Last week I wrote about how I overcame my health issues, but now, I’d like to go into a little more detail about how I hacked my health, specifically as a writer.
I used to need two or three cups of coffee in the morning before I could think clearly and have enough energy to start writing. Then I’d need another cup or two after lunch. Between all that coffee, I really only had a sweet spot of about two hours in the morning and two hours in the afternoon when I felt sharp enough to write. Today, after cleaning up my diet, the fatigue and brain fog are gone. I feel like I can write all day at any time. How did I do it? Essentially what I’ve done is adopted a plant-based gluten-free vegan diet. I eat lots of vegetables, beans, fruit, nuts, seeds, and modest amounts of gluten-free grains like rice and quinoa. The most important thing is to eat real food– remove the artificial and processed stuff. Now I only drink one cup of coffee in the morning (with unsweetened coconut milk or almond milk instead of sugar, cream, and artificial sweeteners) then I drink green tea the rest of the day. I still drink caffeine, but because I want to, rather than because I need to.
I make sure to exercise every day, whether it be jogging, hiking, biking, weight-lifting, interval training, sprints, or yoga. It’s not imperative that you do all of these things, and you certainly don’t need to do all of them the same day, every day– you’d never have time to write. But it is important to take breaks from writing during the day to move your body. Even something as simple as going for a walk can go a long way. I use the Fitbit app on my iPhone to try to get to 10,000 steps a day, and though I usually fall short, I make sure to reach at least three miles each day.
I try to eat as healthy as possible, but I also take various supplements to balance my nutrition: vitamins, minerals, probiotics, omega-3 oils, amino acids, natural herbs, and more. I don’t know if all of the stuff I take actually works or not, but I seem to feel better on them. I probably take more supplements than I need to, but I’d rather have expensive urine than a nutritional deficiency.
4. Standing Desk
They say sitting is the new smoking, but it’s difficult to avoid when your job requires you to be in front of a computer screen all day. So I started standing while I write. It felt awkward at first, but I got used to it. I didn’t go out to buy some fancy expensive standing desk. I simply place my laptop on shelves or counters that are at eye level. I’d like to try taking it to the next level with a treadmill desk, but for now, standing is free and easy.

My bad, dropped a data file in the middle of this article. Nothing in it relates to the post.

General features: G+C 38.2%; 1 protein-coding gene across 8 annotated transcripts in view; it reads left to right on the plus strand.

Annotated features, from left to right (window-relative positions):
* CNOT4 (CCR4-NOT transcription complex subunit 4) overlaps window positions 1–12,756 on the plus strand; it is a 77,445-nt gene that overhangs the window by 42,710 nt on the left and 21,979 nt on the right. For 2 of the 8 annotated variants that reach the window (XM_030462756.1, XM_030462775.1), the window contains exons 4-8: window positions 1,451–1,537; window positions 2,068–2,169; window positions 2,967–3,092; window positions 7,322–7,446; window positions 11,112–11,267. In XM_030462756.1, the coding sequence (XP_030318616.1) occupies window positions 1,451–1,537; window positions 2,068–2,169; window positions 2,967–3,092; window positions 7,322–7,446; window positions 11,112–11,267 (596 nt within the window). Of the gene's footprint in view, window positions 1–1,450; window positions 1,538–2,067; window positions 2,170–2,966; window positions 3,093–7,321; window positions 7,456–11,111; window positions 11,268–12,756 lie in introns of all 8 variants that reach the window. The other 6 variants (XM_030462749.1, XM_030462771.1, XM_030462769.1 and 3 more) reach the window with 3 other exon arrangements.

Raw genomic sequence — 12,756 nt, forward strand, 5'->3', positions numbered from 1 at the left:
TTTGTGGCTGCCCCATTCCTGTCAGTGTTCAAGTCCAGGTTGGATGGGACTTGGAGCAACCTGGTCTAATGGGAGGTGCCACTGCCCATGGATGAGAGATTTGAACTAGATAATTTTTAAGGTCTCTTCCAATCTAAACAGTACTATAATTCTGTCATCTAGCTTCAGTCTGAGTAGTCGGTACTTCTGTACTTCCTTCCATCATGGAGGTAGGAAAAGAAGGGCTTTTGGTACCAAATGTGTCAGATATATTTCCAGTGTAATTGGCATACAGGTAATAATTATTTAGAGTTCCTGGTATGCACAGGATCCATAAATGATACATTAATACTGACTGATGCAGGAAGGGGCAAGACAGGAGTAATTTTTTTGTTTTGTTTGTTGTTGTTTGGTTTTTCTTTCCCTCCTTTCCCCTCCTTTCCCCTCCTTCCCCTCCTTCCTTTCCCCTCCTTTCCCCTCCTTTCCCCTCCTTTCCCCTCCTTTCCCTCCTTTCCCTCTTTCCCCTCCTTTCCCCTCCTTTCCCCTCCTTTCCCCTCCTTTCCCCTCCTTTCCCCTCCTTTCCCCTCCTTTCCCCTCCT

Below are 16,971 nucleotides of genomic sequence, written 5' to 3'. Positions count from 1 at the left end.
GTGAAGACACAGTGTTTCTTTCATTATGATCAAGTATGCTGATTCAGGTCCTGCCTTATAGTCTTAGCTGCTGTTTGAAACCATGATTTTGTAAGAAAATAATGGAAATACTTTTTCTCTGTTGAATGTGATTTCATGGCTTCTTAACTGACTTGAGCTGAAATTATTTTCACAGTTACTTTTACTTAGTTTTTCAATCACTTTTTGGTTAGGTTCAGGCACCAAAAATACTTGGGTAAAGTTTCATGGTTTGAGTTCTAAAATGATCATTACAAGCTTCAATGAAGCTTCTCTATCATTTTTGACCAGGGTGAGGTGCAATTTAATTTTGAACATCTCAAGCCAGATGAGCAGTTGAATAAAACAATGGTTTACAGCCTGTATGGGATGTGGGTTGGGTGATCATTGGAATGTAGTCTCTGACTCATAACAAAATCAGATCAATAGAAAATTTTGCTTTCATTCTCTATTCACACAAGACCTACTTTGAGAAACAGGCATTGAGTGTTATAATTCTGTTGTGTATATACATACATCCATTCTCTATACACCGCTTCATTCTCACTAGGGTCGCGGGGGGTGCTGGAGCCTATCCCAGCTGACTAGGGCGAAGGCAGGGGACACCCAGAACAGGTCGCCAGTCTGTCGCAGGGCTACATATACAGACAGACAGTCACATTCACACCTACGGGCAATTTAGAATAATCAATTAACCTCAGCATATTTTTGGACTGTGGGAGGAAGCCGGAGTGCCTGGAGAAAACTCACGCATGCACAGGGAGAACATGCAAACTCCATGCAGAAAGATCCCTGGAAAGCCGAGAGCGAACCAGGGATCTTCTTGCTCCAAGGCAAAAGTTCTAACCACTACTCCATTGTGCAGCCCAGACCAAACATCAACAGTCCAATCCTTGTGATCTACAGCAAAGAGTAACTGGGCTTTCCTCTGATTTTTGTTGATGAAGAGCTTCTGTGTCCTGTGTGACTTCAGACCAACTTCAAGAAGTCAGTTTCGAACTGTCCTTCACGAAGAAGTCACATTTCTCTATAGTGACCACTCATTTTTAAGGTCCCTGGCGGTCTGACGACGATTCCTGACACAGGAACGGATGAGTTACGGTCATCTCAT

I meditate every day. Like most people who have never meditated, I used to think it was pointless, but meditation may have helped me as much as anything else on this list. It may seem counterproductive for a writer to clear their mind and stop thinking, which meditation essentially is, but to the contrary, meditation can actually improve your creativity. It teaches you to observe and control your thoughts, so you can quiet your mind from negative thinking. Then when you want to brainstorm for writing ideas, you can use your meditation training to run with your thoughts with more focus and creativity.
A good night’s sleep is important to feeling refreshed and energized to write the next morning. Personally, I get about eight hours each night. The good news is if you do all of the above, sleeping will take care of itself. I used to have trouble falling asleep at night because my mind was always racing with thoughts. In fact, many of my story ideas came during that time. But insomnia isn’t necessary for writers. With a healthy diet, exercise, and meditation, I now think when I want to think and sleep when I want to sleep.
Writing is hard enough as it is. You don’t want poor physical and mental health to contribute to your writer’s block. There was nothing more frustrating for me than to feel mentally drained with brain fog and unable to focus when I was trying to write. Following these guidelines helped me to be able to think clearly all day long so I can write whenever I want to. Now I just struggle with normal writer’s problems like self-doubt, procrastination, and obscurity. I’ll let you know if I come up with hacks to cure those problems, but don’t hold your hopes up.